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Unions fiercely against layoffs in Greece

23 September 2011 / 13:09:39  GRReporter
4732 reads

Victoria Mindova 

Unrelenting civil servants from public transportation in Greece once again decided to use their constitutional right to protest and announced a 24-hour strike. Since Thursday, September 22, which was the global day of life without a car, Athenians were forced to move around with their own vehicles and on Friday they awoke once again to a city without metro, tram and urban electric train. The same fate awaits them also next Tuesday and Wednesday, when announced is a new 48-hour strike by all means of public transport including taxis. The owners of licensed taxi are struggling to limit the freedom of giving permits for taxi and public transport staff resent the measure for labor reserve, which began as mass redundancies in the wider public sector. The ones brought into service reserve will receive 60 percent of their gross salary for one year and then if the government decides it does not need them, they will be officially fired. 

GRReporter sought the opinion of the Scientific Institute economist of the Syndicate of private sector employees (GSEE) Savas Robolias of whether it is justified for state employees to benefit from the measure of the labor reserve, when the ones working in the private sector are rapidly losing their jobs after the beginning of the crisis. 

"The labor reserve is actually a disguised layoff. This measure was unavoidable, because at this point cuts in public administration are inevitable according to the government," said Robolias. He explained that the ones affected in the public sector in Greece will not receive social benefits from the job centers. Under the constitution they are protected from dismissal in order to protect public officials from the party purges in the alternation of power. Once accepted in government jobs, their position becomes permanent and the safety net programs by the labor proved unnecessary. The economic crisis and the need for consolidation and cost reductions require this measure to be somehow reversed or avoided.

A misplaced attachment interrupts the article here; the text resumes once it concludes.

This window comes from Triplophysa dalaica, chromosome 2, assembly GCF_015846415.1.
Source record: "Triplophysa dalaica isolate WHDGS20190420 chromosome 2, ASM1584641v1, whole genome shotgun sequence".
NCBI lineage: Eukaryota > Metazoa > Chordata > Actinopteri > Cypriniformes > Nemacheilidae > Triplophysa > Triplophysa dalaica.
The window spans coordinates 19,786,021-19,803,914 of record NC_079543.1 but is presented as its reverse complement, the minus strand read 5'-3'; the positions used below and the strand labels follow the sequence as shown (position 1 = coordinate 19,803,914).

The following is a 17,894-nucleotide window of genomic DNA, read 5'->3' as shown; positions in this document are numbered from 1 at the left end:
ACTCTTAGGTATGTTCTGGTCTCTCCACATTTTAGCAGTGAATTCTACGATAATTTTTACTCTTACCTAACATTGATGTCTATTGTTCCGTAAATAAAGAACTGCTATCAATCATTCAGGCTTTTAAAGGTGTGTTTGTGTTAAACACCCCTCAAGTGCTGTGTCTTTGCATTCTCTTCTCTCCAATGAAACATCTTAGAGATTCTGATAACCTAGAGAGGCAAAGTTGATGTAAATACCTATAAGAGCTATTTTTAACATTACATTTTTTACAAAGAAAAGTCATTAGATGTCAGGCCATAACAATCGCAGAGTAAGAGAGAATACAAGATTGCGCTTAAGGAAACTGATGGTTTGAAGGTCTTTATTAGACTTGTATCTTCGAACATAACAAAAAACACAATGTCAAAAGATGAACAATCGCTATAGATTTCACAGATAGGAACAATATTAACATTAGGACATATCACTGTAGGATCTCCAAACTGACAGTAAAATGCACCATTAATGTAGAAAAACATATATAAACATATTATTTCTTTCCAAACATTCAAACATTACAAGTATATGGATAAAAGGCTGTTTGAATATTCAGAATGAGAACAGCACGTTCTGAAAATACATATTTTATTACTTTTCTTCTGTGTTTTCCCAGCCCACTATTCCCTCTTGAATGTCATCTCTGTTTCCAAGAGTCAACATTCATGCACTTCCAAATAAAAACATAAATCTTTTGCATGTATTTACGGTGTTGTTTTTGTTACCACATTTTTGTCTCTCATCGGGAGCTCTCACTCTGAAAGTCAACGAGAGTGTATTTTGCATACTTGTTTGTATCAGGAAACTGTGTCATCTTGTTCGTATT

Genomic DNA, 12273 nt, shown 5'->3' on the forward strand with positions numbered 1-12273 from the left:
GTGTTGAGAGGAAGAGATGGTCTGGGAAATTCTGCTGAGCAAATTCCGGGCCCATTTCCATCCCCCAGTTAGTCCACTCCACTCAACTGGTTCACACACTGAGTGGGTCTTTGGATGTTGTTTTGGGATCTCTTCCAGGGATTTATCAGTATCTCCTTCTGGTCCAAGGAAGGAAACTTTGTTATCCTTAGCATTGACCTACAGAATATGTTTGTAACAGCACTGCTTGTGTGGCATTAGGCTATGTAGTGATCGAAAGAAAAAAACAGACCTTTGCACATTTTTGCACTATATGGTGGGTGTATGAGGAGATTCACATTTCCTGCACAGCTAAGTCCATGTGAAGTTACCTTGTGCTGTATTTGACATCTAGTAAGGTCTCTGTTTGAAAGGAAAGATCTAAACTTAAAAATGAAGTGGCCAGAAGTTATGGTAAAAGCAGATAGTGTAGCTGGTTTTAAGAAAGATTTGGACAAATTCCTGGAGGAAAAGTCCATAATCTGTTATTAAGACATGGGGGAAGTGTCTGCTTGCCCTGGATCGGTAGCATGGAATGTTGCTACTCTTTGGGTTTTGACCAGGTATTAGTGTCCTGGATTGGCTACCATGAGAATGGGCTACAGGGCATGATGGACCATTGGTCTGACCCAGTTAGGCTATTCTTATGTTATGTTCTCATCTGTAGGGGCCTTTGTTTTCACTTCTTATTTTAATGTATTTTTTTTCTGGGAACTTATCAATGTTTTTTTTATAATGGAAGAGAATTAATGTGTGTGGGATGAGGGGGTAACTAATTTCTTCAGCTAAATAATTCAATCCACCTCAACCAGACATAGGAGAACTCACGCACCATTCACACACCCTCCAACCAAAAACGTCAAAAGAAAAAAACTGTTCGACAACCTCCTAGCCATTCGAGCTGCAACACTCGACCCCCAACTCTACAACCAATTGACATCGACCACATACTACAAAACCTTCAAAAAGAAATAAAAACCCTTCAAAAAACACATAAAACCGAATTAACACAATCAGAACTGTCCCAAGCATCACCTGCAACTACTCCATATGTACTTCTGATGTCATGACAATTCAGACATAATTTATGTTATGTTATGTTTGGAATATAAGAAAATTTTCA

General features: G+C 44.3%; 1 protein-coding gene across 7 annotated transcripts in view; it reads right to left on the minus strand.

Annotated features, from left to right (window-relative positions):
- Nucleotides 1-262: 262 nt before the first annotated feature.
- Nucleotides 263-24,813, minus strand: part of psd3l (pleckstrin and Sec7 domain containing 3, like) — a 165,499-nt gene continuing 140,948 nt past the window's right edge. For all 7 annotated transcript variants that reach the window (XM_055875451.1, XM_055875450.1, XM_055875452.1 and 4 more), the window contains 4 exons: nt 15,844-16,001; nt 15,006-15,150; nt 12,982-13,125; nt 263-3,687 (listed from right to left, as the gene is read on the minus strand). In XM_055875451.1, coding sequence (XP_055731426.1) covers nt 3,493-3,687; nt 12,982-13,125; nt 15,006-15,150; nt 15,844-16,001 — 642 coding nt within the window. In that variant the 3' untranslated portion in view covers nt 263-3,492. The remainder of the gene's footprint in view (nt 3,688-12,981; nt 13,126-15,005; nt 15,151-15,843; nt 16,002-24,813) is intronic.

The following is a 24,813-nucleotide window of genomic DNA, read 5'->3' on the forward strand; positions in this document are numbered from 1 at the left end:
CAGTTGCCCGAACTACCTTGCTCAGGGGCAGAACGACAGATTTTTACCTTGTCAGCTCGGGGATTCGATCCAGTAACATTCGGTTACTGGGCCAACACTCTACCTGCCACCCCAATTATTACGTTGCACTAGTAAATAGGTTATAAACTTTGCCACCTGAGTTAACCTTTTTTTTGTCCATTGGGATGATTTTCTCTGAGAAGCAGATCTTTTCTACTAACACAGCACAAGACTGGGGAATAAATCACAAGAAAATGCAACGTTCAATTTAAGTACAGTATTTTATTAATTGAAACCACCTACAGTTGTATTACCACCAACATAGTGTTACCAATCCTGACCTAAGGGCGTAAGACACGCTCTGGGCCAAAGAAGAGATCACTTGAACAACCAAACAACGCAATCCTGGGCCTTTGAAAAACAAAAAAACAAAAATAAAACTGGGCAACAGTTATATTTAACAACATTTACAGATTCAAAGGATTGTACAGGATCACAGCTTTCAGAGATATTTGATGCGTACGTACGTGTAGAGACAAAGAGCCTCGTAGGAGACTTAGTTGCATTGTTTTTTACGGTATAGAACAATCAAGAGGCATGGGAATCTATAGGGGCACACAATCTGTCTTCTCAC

"As you might know, if you lose your job in the private sector, you are entitled to 12 months of welfare from the labor market. This does not apply to employees in the public sector. This is why now the state creates a fund similar to the labor bureaus in order for fired employees to have some type of social support, not to end up right on the street," said Robolias. He added that the 60 percent welfare will not be imposed on the gross salary of the one laid off from the public administration but on the base one, which excludes bonuses to the monthly salary. Ultimately, for most of the ones included the labor reserves will provide assistance for the unemployed between 400 and 500 Euros - an amount equal to unemployment benefits from the private sector. 

The Institute of Trade Unions insists that the applied in the past two years economic policy combines all the wrong actions in order to achieve financial recovery. The results of the measures in the Memorandum have only a negative impact rather than to improve macroeconomic framework of the country, leading to an increase in budget deficit, deteriorating working conditions and the deepening of the gaps in social security funds. In the middle of next week the Scientific Institute in GSEE will present a report on improved alternatives that the government can follow in order to rescue the Greek economy, which will include proposals related to improving employment and social policy.